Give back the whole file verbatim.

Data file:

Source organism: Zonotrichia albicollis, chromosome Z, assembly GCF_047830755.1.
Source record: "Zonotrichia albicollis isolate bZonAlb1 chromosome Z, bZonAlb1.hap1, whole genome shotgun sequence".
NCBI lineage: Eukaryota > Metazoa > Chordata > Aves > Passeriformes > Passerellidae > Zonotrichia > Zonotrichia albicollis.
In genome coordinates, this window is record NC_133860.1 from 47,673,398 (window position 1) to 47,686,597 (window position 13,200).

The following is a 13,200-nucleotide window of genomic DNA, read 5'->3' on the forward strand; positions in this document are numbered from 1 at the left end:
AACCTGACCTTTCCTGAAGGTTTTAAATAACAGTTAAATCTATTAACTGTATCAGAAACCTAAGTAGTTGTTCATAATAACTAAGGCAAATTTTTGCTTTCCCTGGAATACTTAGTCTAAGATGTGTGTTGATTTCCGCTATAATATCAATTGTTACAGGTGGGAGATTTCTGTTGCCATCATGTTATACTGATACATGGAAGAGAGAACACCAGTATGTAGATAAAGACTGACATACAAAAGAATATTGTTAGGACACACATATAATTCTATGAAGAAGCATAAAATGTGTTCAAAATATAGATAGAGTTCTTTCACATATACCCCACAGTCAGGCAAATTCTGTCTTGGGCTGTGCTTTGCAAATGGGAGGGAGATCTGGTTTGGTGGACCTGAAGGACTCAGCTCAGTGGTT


Source organism: Zonotrichia albicollis, chromosome Z, assembly GCF_047830755.1.
Source record: "Zonotrichia albicollis isolate bZonAlb1 chromosome Z, bZonAlb1.hap1, whole genome shotgun sequence".
NCBI lineage: Eukaryota > Metazoa > Chordata > Aves > Passeriformes > Passerellidae > Zonotrichia > Zonotrichia albicollis.
In genome coordinates, this window is record NC_133860.1 from 47,673,398 (window position 1) to 47,686,597 (window position 13,200).

The following is a 13,200-nucleotide window of genomic DNA, read 5'->3' on the forward strand; positions in this document are numbered from 1 at the left end:
AACCTGACCTTTCCTGAAGGTTTTAAATAACAGTTAAATCTATTAACTGTATCAGAAACCTAAGTAGTTGTTCATAATAACTAAGGCAAATTTTTGCTTTCCCTGGAATACTTAGTCTAAGATGTGTGTTGATTTCCGCTATAATATCAATTGTTACAGGTGGGAGATTTCTGTTGCCATCATGTTATACTGATACATGGAAGAGAGAACACCAGTATGTAGATAAAGACTGACATACAAAAGAATATTGTTAGGACACACATATAATTCTATGAAGAAGCATAAAATGTGTTCAAAATATAGATAGAGTTCTTTCACATATACCCCACAGTCAGGCAAATTCTGTCTTGGGCTGTGCTTTGCAAATGGGAGGGAGATCTGGTTTGGTGGACCTGAAGGACTCAGCTCAGTGGTT